This week’s Flash Friday features the final installment of author Kent Warren’s tale of suspense, Backwoods. Kent lives with his wife Karin on five beautiful acres in southwest Washington. In addition to being a loving husband, father, and grandfather of three, he is a skilled builder, master inventor, expert marksman, true patriot, and a very talented writer. He is currently working on his first novel. Enjoy!
by Kent R. Warren
The black K-Bar slid easily out of the leather scabbard attached to my belt. A little wet and muddy, but I was still able to get a good grip.
I had never taken my eyes off the big female mountain lion. She was standing rock still 30 feet away trying to evaluate the situation.
These animals normally stalk their prey for some time then attack from the back. They are able to leap 20 feet to take down their dinner. Here, on the other hand, she was looking at a very strange sight indeed. She was confused and wary but clearly not discouraged.
I took my eyes off the big cat long enough to glance over at Jose’. He was still unconscious. Maybe she would think he was dead and leave him alone. Maybe he is dead.
Never in my wildest had I contemplated being in this kind of a mess. My heart was pounding and I fought to keep the fear from taking over the part of my mind that I now needed for logic and strength. I remember reading Dune where it was said “Fear is the mind killer”. I can’t let that happen or I will die.
The cat lowered her head, shoulder muscles shrugged, and very slowly took a couple of steps forward. That would be in my direction.
I began to run some options through my mind. I could start yelling and waving my arms and generally acting aggressive and crazy or I could remain quiet and still and just wait until she got close enough to take my best shot with the K-Bar to her face. My first try with the knife would have to be good because it could be the only chance I get. A miss would leave my arm fully extended and make it easy for her to sink her teeth to the bone. Game over.
She began moving in a slow arc toward Jose’. I moved enough to get my back up against the tractor hood so she would have to come at me face to face. She was now only a few feet from him and at that time I decided that even though my best chance for survival might be to lie still until I could get a good shot at her with the big knife, I could not just let her kill Jose’ without doing something.
I began to yell and cuss (the cussing was to bolster my attitude) wave my arms as much as I could and act crazy.
That got her attention! She backed up a couple of steps and glared at me. Her eyes told the story and sent a chill up my spine. She was not afraid and was not going away.
If you have had the opportunity to participate in military combat operations, you know the unmistakable deep bass thumping noise an approaching helicopter makes and that is a very sweet sound if you are on the ground surrounded by bad guys or if you or yours are wounded. It means help is on the way. Well that’s what I heard. Even though it was faint, you only hear that sound if the chopper in question is heading directly toward your location. In this case, however, it was a giant stretch to think that would do us any good.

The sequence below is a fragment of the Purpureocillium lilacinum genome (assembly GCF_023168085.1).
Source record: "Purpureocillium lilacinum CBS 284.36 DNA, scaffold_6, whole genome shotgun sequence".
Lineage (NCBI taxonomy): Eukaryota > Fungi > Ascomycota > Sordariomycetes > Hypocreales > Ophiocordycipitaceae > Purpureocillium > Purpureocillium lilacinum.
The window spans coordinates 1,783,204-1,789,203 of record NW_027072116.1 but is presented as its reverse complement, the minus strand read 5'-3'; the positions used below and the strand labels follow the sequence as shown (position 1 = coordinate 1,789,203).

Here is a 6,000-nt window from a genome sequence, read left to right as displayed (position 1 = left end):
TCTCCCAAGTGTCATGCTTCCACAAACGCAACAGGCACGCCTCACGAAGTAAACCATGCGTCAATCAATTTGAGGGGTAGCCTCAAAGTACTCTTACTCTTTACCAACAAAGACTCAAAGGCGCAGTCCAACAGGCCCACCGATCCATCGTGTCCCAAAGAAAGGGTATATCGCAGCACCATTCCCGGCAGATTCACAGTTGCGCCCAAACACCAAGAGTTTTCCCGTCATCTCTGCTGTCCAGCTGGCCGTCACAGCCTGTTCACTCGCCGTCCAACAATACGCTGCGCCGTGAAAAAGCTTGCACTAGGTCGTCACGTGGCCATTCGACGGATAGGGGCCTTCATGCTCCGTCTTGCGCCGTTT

Helicopters in this area are not uncommon. The cops use National guard choppers in their quest to locate pot growing operations in the mountains. Even though we had managed to open up a small hole in the forest canopy with our firewood harvesting, the possibility they would see us was slim, although an opening in the canopy was exactly what they are looking for.
The cat was crouched and moving ever so slowly toward Jose’. I could hear her breathing…maybe that was me.
I didn’t think Jose’ could move that fast, even when he doesn’t have his bones sticking through his clothes. His right arm shot up and he unloaded a thick steady stream of the nastiest pepper spray on the planet directly into the face of our feline friend. The reason I know how nasty it was is because the gentle breeze had carried the overspray in my direction.
I was spitting and choking and otherwise showing my discomfort when I realized the chopper was approaching our little clearing.
The noise was horrendous but welcome as they stopped forward motion above the clearing at about 200 feet. I could almost read the name badge of the guy standing with full harness in the open doorway. Our eyes met and he gave me thumbs up as they moved away.
Through my teary bleary eyes I saw the tail of the bitch as she disappeared into the backwoods. She hadn’t liked Jose’s surprise one bit.
It seems Jose’s lifelong fear of bears had prompted him to carry that spray religiously when out in the field. It had paid off, for both of us.
A long way off, but I could hear the sirens.
“Hey boss? What you think?”
“You’re the man, Jose’. You’re the man.”
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